We next sought to determine which downstream signaling pathways were up-regulated in activated HSCs in response to PlGF treatment. Fig. 5C shows that treatment of primary HSCs and LX-2 cells with PlGF was associated with a sustained induction of extracellular signal-regulated kinase (ERK) 1/2 phosphorylation lasting for more than 60 minutes, during which the total level of ERK1/2 expression remained constant. The treatment of LX-2 cells with anti-VEGFR1 antibodies inhibited the phosphorylation of ERK1/2 induced by PlGF (Supporting Information Fig. 8).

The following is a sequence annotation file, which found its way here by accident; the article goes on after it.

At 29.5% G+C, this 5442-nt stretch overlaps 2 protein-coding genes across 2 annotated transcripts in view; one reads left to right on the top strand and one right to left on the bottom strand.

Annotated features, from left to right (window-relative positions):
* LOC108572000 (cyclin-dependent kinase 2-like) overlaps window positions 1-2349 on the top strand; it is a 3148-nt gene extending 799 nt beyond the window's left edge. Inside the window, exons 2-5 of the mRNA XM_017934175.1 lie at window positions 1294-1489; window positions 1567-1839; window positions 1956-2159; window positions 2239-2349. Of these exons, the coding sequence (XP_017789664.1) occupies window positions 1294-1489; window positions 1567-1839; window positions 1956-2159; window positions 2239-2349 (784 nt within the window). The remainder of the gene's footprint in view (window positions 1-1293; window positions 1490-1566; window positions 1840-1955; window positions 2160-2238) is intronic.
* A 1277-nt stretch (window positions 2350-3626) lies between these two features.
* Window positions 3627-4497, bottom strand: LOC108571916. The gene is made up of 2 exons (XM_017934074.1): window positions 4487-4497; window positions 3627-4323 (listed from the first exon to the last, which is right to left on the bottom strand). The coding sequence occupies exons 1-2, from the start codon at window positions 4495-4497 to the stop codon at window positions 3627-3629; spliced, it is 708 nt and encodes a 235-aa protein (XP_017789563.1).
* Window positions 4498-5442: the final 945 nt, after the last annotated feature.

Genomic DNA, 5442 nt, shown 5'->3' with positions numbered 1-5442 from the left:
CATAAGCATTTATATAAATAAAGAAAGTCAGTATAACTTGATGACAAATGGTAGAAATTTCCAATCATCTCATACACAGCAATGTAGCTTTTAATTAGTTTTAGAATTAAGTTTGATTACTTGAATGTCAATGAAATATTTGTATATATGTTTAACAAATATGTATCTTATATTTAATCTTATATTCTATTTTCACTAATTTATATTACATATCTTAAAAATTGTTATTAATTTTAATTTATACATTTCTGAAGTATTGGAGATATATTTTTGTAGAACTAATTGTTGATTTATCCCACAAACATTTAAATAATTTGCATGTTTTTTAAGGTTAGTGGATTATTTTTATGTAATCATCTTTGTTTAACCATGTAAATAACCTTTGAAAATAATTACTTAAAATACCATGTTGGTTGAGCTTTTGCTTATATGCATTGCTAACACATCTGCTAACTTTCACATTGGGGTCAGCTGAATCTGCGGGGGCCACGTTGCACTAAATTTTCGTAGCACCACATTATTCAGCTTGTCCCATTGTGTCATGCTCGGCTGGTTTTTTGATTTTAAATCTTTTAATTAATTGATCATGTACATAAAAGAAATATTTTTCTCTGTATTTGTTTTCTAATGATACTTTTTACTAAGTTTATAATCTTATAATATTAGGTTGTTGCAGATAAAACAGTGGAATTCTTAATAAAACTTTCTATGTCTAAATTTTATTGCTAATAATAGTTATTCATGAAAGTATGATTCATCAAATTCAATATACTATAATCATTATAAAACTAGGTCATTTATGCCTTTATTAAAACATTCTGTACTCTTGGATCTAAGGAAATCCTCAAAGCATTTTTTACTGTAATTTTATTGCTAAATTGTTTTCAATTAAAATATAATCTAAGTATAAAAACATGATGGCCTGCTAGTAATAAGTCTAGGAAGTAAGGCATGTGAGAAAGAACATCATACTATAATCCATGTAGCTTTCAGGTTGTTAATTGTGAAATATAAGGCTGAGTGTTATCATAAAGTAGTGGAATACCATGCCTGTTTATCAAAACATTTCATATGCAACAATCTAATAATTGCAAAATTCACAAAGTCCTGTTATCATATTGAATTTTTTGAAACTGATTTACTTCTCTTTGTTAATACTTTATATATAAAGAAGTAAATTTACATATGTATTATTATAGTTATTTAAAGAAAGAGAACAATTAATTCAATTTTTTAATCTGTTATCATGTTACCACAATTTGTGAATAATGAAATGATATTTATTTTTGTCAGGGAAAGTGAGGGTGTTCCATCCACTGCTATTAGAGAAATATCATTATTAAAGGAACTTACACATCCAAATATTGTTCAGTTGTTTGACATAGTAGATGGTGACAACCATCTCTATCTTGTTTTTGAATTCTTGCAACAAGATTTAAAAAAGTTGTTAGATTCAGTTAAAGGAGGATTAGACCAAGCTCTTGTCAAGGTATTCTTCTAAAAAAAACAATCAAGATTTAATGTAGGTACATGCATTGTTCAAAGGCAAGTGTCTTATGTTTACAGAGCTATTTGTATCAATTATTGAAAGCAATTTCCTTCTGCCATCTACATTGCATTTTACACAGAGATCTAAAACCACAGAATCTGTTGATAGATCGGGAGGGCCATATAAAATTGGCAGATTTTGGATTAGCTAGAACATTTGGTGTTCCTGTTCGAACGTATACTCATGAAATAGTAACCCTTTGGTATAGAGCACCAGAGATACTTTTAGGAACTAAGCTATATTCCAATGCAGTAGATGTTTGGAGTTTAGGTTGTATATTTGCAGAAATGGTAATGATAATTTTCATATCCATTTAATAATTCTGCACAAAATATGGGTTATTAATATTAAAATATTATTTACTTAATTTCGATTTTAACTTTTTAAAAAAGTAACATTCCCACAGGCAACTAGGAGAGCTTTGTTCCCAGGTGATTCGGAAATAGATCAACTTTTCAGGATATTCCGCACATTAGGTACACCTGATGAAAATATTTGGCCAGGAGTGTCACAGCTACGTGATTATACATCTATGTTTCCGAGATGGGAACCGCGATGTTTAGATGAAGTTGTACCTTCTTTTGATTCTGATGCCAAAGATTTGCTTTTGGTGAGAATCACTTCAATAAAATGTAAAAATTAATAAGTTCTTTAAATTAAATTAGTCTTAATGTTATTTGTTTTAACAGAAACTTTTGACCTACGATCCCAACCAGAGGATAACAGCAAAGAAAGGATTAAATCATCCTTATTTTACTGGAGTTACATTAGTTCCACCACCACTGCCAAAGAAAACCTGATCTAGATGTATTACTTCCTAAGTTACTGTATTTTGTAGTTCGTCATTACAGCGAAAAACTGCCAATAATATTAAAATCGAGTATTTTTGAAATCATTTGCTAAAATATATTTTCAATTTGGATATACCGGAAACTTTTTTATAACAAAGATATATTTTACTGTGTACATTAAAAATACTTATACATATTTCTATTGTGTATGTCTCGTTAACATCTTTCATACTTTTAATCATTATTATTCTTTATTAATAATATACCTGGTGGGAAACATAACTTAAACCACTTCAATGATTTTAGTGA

It has been shown previously that sustained ERK1/2 activation promotes fibroblast chemotaxis and proliferation.16 To assess whether a similar mechanism also occurs in HSCs, we quantified cell chemotaxis in untreated LX-2 cells and in LX-2 cells treated with PlGF. Fig. 6A shows time-lapse microphotographs of LX-2 cell migration. Approximately 35% of the cells showed migration in response to 10 minutes of treatment with 100 ng/mL PlGF (34.6 ± 2 versus 1.3±0% of migrating cells in cultures treated with vehicle only; P < 0.001). To further characterize the role of PlGF as a chemotactic substance, LX-2 cells were subjected to a cell migration assay in a modified Boyden chamber in the presence of a PIGF gradient (Fig. 6B). Only a few cells migrated in the absence of PlGF, whereas a significant (seven-fold) increase in directional migration was observed at a concentration of 50 ng/mL PlGF (P < 0.01). The chemoattractant response of LX-2 cells to PlGF was inhibited by disrupting PlGF-VEGFR1 interaction with anti-VEGFR1 antibody.